"Book etc." with Orhan Cem Çetin

Orhan Cem Çetin
Eren Sulamacı - Şener Soysal
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We intended to have a conversation with Orhan Cem Çetin on photobooks. Our aim was to talk about "Bedava Gergedan" and "Kara Kutu Cep Kitapları." We were lucky and a different conversation opened up with other photographers talking or listening.

When people practicing various art mediums met and sat around a table, we did not only talk with Orhan Cem Çetin nor solely on books. So, you will be reading a conversation with Orhan Cem Çetin on "Book etc."

On Publishing PhotoBooks and the Relationship between the Designer and the Photographer as a Dance...

Eren Sulamacı: Let's begin with photobooks. You've also been to our lecture, maybe we can begin by asking how you found it.

Orhan Cem Çetin : I really liked the course of the lecture. I think it is very important that people coming from design and photography backgrounds giving a lecture together. Maybe you can say "So what, it is obvious" but for example, students in Bilgi and Bahçeşehir can think of photobook as a dissertation. We always remind them: "Look, what comes out of it is a design product. You have to consider the possibilities of it." But usually, the outcome is books solely set up as photos on pages, similar to an exhibition catalogue. That is to say, what emerges is something in which design possibilities are not put into use. However, one should consider the book as an exhibition space, a portable gallery, and pay attention to viewer's experience as well.

For example, people usually don't pay attention to this: Photographers tend to do everything on their own. In the past, it was more substantial, like "if you don't print your own photos you aren't considered as a photographer." Like letting someone do some part of the job is excluding one of the profession. But I always give the example of architecture, the architect doesn't raise the building, s/he only designs it and that's it. Or a director doesn't have to use the camera when s/he is making the movie. So, doing a collective work, receiving support for design, producing collective ideas are also precious.

Eren: Can we say it's like choreography? Photographer is like a choreographer.

Cem: You mean the execution is done by another?

Eren: Yes. For example, Pina Bausch explains the dancer like "I want it to be like spring, there should be sun..." and says "I want you to do a move" and the dancer does it.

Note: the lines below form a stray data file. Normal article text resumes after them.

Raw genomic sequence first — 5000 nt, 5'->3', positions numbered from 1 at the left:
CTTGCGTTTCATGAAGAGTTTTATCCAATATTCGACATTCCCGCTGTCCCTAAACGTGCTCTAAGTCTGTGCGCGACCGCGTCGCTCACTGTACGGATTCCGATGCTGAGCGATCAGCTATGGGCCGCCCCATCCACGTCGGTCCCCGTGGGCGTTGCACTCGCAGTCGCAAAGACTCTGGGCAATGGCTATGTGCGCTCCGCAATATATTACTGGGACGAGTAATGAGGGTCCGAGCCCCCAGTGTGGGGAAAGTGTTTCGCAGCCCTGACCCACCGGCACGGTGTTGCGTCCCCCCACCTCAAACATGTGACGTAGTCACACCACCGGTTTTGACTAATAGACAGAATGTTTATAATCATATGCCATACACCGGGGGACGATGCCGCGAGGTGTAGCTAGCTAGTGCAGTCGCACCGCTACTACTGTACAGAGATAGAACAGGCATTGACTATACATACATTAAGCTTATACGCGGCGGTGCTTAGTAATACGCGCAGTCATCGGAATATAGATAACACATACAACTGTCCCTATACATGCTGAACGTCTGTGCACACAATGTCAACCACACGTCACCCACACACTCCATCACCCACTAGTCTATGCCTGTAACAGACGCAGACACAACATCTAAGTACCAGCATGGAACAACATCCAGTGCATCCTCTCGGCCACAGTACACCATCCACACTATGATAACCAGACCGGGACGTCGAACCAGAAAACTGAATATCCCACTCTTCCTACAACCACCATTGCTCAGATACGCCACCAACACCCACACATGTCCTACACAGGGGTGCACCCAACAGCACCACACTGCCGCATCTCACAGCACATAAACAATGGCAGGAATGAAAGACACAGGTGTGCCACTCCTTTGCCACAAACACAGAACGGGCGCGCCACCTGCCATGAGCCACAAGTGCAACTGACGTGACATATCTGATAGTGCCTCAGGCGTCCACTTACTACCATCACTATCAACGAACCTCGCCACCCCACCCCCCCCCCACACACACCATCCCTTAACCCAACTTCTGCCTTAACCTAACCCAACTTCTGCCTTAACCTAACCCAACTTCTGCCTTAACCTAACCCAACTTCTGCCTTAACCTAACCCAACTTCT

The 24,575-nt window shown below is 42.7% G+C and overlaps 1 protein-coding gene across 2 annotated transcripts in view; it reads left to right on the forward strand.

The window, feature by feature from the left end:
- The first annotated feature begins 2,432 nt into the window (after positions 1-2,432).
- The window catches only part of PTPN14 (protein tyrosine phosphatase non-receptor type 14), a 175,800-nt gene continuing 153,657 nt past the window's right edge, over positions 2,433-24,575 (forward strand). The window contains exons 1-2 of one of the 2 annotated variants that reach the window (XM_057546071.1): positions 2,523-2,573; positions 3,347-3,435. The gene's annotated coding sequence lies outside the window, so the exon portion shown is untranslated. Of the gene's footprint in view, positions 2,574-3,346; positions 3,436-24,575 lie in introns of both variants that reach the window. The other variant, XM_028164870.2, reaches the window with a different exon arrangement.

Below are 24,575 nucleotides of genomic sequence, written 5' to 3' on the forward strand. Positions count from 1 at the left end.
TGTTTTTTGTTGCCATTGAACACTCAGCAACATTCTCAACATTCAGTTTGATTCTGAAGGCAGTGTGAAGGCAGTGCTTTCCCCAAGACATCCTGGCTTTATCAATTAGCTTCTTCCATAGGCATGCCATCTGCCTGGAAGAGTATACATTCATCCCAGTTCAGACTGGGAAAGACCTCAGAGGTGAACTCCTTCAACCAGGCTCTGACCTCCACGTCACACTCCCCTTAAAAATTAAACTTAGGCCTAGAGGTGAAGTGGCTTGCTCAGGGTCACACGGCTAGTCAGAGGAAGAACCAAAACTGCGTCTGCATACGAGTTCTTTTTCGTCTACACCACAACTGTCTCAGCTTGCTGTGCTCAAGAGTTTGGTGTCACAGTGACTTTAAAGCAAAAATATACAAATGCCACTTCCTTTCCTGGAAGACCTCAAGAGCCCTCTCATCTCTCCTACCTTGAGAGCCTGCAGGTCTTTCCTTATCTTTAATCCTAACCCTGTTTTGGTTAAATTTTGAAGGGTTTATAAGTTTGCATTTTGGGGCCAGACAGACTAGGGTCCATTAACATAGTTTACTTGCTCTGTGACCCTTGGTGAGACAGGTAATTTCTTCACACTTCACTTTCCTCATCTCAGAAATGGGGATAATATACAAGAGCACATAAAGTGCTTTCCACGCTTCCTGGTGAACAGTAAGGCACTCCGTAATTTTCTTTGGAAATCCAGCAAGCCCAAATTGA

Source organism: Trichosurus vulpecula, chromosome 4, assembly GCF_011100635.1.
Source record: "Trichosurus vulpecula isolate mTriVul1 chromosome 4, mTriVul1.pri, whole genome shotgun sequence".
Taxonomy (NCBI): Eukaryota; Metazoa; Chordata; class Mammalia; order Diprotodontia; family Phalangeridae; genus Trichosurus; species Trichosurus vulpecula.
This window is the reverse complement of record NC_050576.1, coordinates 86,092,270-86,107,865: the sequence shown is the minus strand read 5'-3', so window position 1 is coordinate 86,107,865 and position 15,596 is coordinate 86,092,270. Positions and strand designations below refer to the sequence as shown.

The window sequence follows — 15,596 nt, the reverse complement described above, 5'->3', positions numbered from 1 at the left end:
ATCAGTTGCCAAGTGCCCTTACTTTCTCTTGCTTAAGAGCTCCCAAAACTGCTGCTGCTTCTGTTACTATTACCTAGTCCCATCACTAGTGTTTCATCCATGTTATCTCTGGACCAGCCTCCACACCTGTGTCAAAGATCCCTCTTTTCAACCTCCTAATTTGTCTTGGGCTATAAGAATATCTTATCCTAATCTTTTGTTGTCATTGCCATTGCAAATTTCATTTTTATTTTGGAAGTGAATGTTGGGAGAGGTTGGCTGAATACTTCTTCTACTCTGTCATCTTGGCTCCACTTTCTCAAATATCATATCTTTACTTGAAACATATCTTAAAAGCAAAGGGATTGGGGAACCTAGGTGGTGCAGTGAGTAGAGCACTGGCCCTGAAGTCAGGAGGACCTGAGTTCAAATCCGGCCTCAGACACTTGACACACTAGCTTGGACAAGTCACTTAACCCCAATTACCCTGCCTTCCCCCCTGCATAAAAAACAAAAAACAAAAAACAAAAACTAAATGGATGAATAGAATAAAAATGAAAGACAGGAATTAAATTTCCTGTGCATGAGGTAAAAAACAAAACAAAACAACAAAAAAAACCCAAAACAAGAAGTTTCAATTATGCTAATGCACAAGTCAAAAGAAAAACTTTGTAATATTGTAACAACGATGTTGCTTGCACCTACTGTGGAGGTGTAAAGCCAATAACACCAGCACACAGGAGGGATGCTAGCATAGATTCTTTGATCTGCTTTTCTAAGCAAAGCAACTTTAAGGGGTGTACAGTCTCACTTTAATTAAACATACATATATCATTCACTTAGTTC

Cem: Choreographers call it a creative dancer. They give some direction, for example say "Imagine a pit in the middle of this living room. When you come to the side of that pit, you tumble in it." They sit, start to watch and catch some expression. They spot some movement and say "Wait, don't forget it" and store it.

Şener: Seeing some movement/scene and telling the people not to forget it sound directly like photography to me. Not only mind records something, it is also a film, a memory card.

Cem: Yes, exactly. They store the movements that serve the purpose or the ones they find close to what they have in mind within that improvisation, and include them into the choreography. Basically, this is not premeditated, they draw something within that improvisation. Taking photos is exactly the same.

Eren: In a photobook, the designer distinguishes the bodily movement the dancer cannot do or the choreographer cannot imagine in representational terms. You tell the designer "I want such a paper that when I want to touch it, I feel something fragile and touchy, cos my photograph is like that as well" and s/he finds you that paper.

On the Difference between Printed Books, Digital Revolution and Listening to Music...

Eren: In  Ara Güler's book and also in Thames&Hudson's copy of it, you have the same hardcover. Both are the same in sentimental terms. But, for example, someone did the cover from cerement, there is another feeling and preference here.

Cem : I also care about this rather than persistence. Like, my book is this Kindle. I have been reading books with this for some time now. To me, the book you make has to be something that cannot be embedded in this. And after I got the Kindle the number of books I read increased remarkably. Therefore, you have to have a really good reason to publish a book on paper. It should be something you can't reach through here or the screen.

Anyway, to me, that is the reason why the notion of "photobook" or "artist's book" comes to the fore as something special. For a person to buy it, hold it, want to own it, it should offer something else than a book which has pages inside its cover.

Eren : Something other than seeing the photo on a wall...

Cem : Or it should be something other than seeing the photo on a wall, yes. And surely, it is a good thing. Because the relation we have with corporeality and touching has changed, handmade things become desirable, like the idea of unplugged.

Actually, digital revolution manifested itself firstly in music, sound. Understanding the changing processes in music makes sense to me. Virtuosity as dexterity first opened to question in that field. A guy composes a symphony in his computer. These things were experienced early in the field of music. Or some music recorded on CD being identical with the original, not being able to distinguish it from the copy...The same thing happened in the transition from tape to CD. And then we have the outbreak of mp3! Finally they began to distribute it for free, and concerts gained importance.  

Cemil Batur Gökçeer: Mallarme has a poem called "A Throw of A Dice Will Never Abolish Chance." He builds the meaning of the poem using the sequence of words and different font sizes in different words. It is also a reaction to the revolution in printing with the emergence of printing houses and later to index, design, speed.

Cem: Certainly. When you release the music in an LP record, after you play it for 25-26 minutes it pauses, it is about its capacity. The time limit changed with CD, and with online music it transformed into a completely different thing. The medium compels some specific format surely. Let's say you listen to symphonic rock and it "fades out" there. You have to collect yourself and turn the record.